At Kapurai in Vadodara, about 130 odd families, mostly Muslims, who were allotted homes under the Basic Services to Urban Poor (BSUP) scheme after the demolition of the their slums at Sulemani Chawl, have been living without electricity and water supply since they moved in about a month ago.
On May 31, the Vadodara Municipal Corporation (VMC) had demolished 318 homes in the Muslim-populated Sulemani Chawl as part of “Slum free Vadodara” project and started working on resettling them in Kapurai area on Dabhoi Road, where upper caste Hindus reside. Kapurai is located near Hanuman Tekri, where the infamous best bakery burning case occurred during the 2002 riots in which 14 people were killed. The bakery was run by a Muslim family.
On the eve of demolition of the Sulemani Chawl, the VMC officials carried a survey and identified 318 families staying in the area. On verification of their documents, the VMC zeroed down on 232 families that were eligible to get alternative housing in a housing scheme for the urban poor. Officials said that the civic body also conducted a draw to allocate houses to the beneficiaries from Sulemani Chawl.
However, on June 2, the residents of Kapurai wrote to the authorities, opposing the VMC’s decision to relocate the displaced Muslim families there. A delegation of residents met VMC standing committee chairperson Dr Jigisha Sheth and handed over a letter to her, stating that Muslims will “hamper the peace-loving nature of our locality”. The letter also accused that the daily activities of Muslims residing in Sulemani Chawl involved “assaulting and abusing”.
However, the authorities made it clear that they will go ahead with the rehabilitation of the displaced Muslim families to Kapurai. The residents of Kapurai, however, continue to protest against the relocation of Muslim families. Recently, a banner was put up by the residents, opposing the move of the Muslim families there. The banner read, “We staunchly oppose the Vadodara Municipal Corporation that has jeopardised the safety and peace of Dabhoi Road.” It was signed by “All Residents of Dabhoi Road”.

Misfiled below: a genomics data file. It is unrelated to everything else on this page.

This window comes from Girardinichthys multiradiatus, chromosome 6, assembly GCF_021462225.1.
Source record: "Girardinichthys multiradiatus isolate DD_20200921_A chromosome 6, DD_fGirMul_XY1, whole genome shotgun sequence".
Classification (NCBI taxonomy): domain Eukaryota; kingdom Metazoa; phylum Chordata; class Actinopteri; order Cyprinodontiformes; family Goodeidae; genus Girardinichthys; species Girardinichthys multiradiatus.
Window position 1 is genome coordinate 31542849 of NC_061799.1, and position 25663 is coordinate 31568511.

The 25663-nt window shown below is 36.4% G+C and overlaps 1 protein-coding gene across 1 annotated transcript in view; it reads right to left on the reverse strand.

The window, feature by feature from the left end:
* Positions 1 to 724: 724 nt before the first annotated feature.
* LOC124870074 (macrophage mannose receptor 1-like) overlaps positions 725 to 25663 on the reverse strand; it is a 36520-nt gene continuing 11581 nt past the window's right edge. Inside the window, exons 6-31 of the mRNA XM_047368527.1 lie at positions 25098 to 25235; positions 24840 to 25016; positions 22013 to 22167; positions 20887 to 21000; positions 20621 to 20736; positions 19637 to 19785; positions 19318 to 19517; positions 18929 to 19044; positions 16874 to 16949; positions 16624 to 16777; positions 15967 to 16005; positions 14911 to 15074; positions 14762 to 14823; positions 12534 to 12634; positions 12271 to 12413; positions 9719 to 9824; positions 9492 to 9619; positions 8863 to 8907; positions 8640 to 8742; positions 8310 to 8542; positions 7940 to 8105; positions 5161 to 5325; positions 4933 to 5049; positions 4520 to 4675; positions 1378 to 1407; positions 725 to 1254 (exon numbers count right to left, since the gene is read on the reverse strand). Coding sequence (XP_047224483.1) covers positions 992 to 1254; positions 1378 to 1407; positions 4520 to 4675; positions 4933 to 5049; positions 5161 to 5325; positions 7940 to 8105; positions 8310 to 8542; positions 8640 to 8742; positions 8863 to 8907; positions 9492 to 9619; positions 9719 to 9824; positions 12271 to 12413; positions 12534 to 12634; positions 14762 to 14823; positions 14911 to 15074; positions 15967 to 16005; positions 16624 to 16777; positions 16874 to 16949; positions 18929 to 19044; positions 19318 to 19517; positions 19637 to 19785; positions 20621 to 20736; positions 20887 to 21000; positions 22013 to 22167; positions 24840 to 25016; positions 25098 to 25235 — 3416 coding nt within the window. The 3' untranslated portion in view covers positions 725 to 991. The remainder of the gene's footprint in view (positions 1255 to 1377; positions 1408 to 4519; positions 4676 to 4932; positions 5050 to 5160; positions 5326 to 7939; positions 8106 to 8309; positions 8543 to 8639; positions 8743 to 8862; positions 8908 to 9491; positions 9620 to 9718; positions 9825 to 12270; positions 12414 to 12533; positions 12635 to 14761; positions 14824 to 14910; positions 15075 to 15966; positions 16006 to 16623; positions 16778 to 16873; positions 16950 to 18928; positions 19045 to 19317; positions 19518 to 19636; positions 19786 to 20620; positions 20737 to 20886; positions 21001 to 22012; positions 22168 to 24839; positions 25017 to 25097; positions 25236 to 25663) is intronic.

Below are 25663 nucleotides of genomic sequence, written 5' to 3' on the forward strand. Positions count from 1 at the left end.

The 130 odd families that have moved into the housing scheme through a draw of lots conducted by the VMC for 232 homes on the eve of the demolition of the Sulemani Chawl, meanwhile, continue to live without water and electricity even though they have received the “letter of possession” from the VMC. The rest of the families still await the “letter of possession”. The residents claim that despite having paid the initial token amount of Rs 21,000, as per the mandatory process of procuring BSUP homes, many have not been given possession of the flats. Even those who have begun living in these homes – yet to be completed with basic amenities – say they are doing so only out of “compulsion”.
Ayesha Shakir Pathan, who had sought refuge in the graveyard at Memon Colony after the demolition of her house, is one of them. Ayesha says, “There is no power or water supply and the homes are unfinished. The workers have been routed to the other wings of the complex while our windows remain bare without panes and unfinished lobbies of the floor. We feel it is a deliberate ploy to frustrate us as the influential forces in the area have been opposing our relocation at Kapurai.”
According to the families, the VMC officials had informed them that out of Rs 21,255 down payment for BSUP homes, about Rs 6,000 was towards the installation of the Gujarat Electricity Board meters. The families allege that despite having paid the money, the VMC has not proceeded to complete the formalities.
Of the 318 families evicted from Sulemani Chawl, about 30 are Hindus. Bhagwati, 65, says she has undergone hip bone degeneration. “The flat allotted to me is on the fourth floor and there is no water supply in the apartment. Every day, they give us water for one hour in the main tank. It would have been better if they had crushed us under the debris of Sulemani Chawl. My Muslim neighbours have been helping me with water every day. And they talk about discrimination,” she says.
On July 18, a delegation of representatives from both communities submitted a memorandum to VMC Commissioner Vinod Rao. The memorandum, especially stresses on the need to give out the possession letters to the 102 families who have made the down payment. VMC Commissioner Vinod Rao told The Indian Express, “ I have called in the additional city engineer concerned to instruct him to complete the process at the earliest.” Regarding the draw of lots for the remaining 170 families who are still awaiting homes, Rao said, “We will complete it fast, but it (where they will be allotted homes) will depend on them. If they wish (to live in the Kapurai scheme), we will allot them homes here.”